1. Opinion

Henderson: Airport's efforts connecting Tampa to more of the globe

Joe Lopano, chief executive at Tampa International Airport, welcomes the German airline Luthansa during a ceremony in September 2015.
Joe Lopano, chief executive at Tampa International Airport, welcomes the German airline Luthansa during a ceremony in September 2015.
Published Jan. 13, 2017

You always want to make a good impression when people come to call. For thousands of college football fans who visited Tampa last week for the national championship game, Tampa International Airport was the front door to what we had to offer.

I don't think I'm crawling out on a limb by saying there is a lot to like about that. TIA consistently ranks high in traveler surveys. I'm an admitted airport geek and I've seen a lot of them over the years. The one we have right here is among the best.

Sometimes, though, we don't grasp how important it is to the economic well-being of Tampa — especially going forward. Here's a number that might put that into better perspective: 18,938,100.

That's the number of passengers, inbound and outbound, who used TIA in 2016 – an 18 percent increase of 851,120 over the previous year. That's impressive, but the bigger picture is even more revealing.

Spokeswoman Janet Zink said there has been a 117.7 percent passenger increase since 2010. That's when Joe Lopano was hired as the airport CEO with a mandate to change, well, everything.

The attitude was that Tampa should concentrate on domestic flights and leave the international routes to Miami and Orlando. Many in the time-is-money passenger community felt hamstrung by that.

Sure, these people could always get where they needed to be — eventually — but the route might involve multiple plane changes, flight delays, missed connections, and hours spent watching endless loops of CNN on the TV monitors at airport gates.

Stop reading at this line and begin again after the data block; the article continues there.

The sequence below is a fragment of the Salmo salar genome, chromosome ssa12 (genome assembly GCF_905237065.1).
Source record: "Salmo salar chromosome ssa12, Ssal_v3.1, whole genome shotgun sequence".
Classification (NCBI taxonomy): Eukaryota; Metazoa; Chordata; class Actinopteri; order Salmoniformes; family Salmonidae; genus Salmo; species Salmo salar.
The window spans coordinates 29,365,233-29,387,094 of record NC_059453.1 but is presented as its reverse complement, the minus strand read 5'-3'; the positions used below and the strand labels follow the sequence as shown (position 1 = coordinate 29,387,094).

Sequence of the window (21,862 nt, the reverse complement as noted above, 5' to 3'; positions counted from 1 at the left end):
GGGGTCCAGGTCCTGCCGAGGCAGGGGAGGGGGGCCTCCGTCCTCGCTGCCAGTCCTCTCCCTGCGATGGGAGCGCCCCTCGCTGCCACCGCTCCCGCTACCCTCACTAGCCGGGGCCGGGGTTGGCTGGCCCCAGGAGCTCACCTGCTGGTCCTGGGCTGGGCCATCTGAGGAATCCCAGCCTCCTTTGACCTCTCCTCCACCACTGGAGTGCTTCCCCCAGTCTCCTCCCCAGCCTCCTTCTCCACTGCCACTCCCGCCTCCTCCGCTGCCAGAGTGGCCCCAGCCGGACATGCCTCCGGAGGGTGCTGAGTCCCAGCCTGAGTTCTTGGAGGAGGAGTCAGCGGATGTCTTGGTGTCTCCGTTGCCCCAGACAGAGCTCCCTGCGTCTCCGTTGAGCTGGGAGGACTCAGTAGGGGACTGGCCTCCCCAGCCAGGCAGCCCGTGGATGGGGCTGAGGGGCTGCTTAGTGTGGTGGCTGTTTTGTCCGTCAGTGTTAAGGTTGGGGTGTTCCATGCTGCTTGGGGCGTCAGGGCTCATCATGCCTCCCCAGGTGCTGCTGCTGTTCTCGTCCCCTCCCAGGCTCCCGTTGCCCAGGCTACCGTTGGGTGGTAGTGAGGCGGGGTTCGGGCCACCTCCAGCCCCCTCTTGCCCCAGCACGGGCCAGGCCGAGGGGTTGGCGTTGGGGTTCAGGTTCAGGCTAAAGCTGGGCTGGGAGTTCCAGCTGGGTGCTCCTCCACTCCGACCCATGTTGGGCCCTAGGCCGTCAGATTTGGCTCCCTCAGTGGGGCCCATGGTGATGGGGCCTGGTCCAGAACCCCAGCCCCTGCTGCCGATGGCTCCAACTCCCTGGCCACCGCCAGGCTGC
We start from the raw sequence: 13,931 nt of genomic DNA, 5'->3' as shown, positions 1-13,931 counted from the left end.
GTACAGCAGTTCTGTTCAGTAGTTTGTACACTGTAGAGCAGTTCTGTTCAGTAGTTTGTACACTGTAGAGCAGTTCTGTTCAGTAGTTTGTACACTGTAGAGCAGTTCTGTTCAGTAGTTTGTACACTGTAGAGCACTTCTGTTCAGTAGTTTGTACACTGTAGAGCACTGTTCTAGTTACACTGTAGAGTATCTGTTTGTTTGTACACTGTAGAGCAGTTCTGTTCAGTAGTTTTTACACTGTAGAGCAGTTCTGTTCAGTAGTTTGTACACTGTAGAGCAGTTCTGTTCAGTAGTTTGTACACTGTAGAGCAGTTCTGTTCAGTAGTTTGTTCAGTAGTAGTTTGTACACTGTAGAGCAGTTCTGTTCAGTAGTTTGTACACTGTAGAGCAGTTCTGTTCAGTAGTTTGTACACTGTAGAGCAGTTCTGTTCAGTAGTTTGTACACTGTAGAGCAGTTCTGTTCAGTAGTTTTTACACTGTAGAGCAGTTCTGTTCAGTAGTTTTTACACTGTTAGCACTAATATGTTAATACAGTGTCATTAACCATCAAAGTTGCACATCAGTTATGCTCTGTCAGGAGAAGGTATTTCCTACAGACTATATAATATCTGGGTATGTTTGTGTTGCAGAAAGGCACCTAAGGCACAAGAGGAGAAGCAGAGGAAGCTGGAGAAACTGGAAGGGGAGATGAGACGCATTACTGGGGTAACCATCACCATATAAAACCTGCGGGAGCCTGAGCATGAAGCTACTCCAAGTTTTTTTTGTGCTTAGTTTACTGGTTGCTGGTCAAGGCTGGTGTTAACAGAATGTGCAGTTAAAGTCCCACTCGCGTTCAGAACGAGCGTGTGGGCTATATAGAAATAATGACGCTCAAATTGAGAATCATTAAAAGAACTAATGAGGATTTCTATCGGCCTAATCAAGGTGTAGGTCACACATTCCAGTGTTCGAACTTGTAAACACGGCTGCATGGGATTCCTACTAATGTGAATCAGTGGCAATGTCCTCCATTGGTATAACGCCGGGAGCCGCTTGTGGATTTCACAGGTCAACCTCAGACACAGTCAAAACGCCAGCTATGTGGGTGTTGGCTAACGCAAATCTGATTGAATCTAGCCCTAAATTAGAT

It led to a showdown that eventually forced out the highly regarded Louis Miller as CEO.

Lopano took over and things haven't been the same. If you have been there recently, you know what I mean.

On Tuesday, a ceremony is planned to connect the last construction beam from the new expanded rental car center to the people mover. But the ongoing $953 million master construction plan tells only part of the story.

Lopano relentlessly pursued international flights, offering financial incentives to lure Edelweiss airline for service to Zurich. Copa airlines was next with service to Panama City. Lufthansa offers a non-stop to Frankfort.

Southwest Airlines has essentially turned Tampa into a hub. It was already known for the frequency and variety of domestic flights, and has expanded with daily service to Havana.

Travelers are about to receive another piece of the puzzle when Tampa's much-anticipated daily service to San Francisco begins Feb. 16 on United Airlines. Since we live in a connected world, this flight could be an even bigger deal for Tampa. In the past year, United added non-stop flights from San Francisco to Auckland, Australia and Singapore.

For the Tampa traveler, that means more options with fewer stops.

Do you think that's welcome?

I caught up with Tampa businessman Bill Carlson, president of the Tucker/Hall communications and consulting firm. Carlson travels all over the world, mostly on business. He was in Singapore, where he was combining a trip to a friend's wedding with business.

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For what it's worth, he also had the TV tuned to Alabama and Clemson for the national championship game. Yep, even in Singapore. I think I just heard Tampa Bay Sports Commission chief Rob Higgins weep for joy.

I asked Carlson what a straight shot there from San Francisco would have meant on this trip.

"I would have saved five to six hours compared to going through Chicago and Hong Kong," he said. "A 24-hour trip feels a lot better than a 30-hour trip. It puts us closer to Asian markets. Asia is all about guanxi (relationships) so we have to be here in person to build business and trade ties."

That's one small piece of a massive mural that constantly unfolds before us, and TIA always seems to be the front door to it all.

Contact Joe Henderson at


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